On December 14, 2015, the United States Senate unanimously approved The Consumer Review Freedom Act (the “Act”).1 The proposed law, if passed, would outlaw so-called “gag clauses,” contract provisions used by businesses that prohibit or restrict a consumer’s ability to write reviews of products and services.

Gag clauses are contract provisions that impose fines on consumers who write negative reviews, or that transfer copyright ownership in any review written about a particular business to that business. This latter strategy gives the business the right to have reviews removed from third-party review websites and forums, such as Yelp.com, under the Digital Millennium Copyright Act (“DMCA”). 

The proposed law would protect consumers like John Palmer and Jennifer Kulas (Palmer), the husband and wife plaintiffs in Palmer v. KlearGear,2 who made a purchase costing less than $20 from online retailer KlearGear.com. When her purchase didn’t arrive and the order was cancelled, Jennifer posted a negative review of KlearGear online. Several years later, KlearGear found the negative review and fined John Palmer $3,500 – a “Non-Disparagement” Fee included in the KlearGear Terms of Sale. When the Palmers didn’t pay, KlearGear turned over the questionable debt to a collection agency, which reported the delinquency to credit bureaus. The Palmers sued, and after KlearGear did not appear to defend itself, the district court granted the Palmers judgment by default.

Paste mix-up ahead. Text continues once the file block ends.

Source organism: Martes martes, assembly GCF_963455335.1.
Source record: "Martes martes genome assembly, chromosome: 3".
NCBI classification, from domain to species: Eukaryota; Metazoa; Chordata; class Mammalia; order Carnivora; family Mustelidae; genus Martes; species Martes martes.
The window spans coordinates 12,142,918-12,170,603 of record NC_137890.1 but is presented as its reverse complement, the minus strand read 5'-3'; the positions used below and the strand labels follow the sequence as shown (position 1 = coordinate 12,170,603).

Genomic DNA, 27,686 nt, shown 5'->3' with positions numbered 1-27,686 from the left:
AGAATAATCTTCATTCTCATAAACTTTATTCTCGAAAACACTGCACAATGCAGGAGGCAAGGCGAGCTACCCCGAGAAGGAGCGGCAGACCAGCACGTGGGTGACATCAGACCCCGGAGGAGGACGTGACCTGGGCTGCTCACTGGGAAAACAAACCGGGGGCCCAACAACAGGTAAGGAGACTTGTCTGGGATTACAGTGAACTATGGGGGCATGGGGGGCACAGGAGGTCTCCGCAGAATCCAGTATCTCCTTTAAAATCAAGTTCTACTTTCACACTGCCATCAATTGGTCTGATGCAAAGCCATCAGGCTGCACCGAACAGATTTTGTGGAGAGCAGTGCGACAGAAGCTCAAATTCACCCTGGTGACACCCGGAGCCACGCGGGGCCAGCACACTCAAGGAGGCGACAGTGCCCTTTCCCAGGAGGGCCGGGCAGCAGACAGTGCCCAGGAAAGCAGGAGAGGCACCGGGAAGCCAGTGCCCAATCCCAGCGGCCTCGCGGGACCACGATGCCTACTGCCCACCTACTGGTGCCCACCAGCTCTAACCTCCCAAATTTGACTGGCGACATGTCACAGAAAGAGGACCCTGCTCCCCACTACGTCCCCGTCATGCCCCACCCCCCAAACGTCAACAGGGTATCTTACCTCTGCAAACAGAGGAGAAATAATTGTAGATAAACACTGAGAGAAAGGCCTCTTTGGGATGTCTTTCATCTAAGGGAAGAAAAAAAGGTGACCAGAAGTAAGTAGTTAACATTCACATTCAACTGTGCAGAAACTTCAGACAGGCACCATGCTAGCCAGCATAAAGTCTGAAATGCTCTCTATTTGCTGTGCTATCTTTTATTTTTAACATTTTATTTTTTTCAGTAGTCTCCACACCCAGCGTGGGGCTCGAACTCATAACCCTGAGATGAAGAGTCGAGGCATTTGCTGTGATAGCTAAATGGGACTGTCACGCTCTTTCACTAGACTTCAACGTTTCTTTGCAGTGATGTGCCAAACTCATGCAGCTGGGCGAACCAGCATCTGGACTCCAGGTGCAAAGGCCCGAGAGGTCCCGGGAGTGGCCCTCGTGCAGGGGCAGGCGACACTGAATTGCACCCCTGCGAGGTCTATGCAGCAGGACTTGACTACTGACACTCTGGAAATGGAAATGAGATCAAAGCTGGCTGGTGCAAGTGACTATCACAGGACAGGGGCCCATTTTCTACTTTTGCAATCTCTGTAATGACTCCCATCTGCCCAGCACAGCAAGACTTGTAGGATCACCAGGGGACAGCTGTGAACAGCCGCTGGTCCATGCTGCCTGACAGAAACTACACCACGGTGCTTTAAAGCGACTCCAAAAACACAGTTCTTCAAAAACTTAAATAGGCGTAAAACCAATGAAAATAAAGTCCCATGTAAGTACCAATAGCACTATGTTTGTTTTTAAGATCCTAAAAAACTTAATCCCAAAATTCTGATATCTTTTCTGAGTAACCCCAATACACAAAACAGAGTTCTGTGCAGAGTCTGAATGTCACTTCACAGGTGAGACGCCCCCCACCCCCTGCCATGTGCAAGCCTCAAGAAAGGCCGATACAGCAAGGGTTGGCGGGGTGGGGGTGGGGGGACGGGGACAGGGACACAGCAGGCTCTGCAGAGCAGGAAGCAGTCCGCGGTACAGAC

On November 4, 2015, Jen Palmer testified before the U.S. Senate Committee on Commerce, Science and Transportation, pleading with Congress to ban clauses like those used against her by KlearGear, which she claimed “lead to the silencing of ordinary people and to bullying tactics. . . .”3

If passed into law, the proposed law would give the Federal Trade Commission and State Attorneys General authority to take action against businesses that attempt to use contract provisions to stifle honest but negative reviews.

The proposed law specifically excludes contracts between employers and their employees and independent contractors, and also provides for website operators’ continued ability to include terms in contracts that reserve the right to remove certain reviews from their websites, including those that are unlawful, false, misleading or that contain confidential information.

The proposed law has been referred to the House of Representatives Subcommittee on Commerce, Manufacturing, and Trade, and must pass a House vote before it becomes law. Once passed, the proposed law requires that the Federal Trade Commission provide businesses with best practices for compliance. Until then, businesses would be wise to use caution in drafting terms and conditions impacting consumer reviews.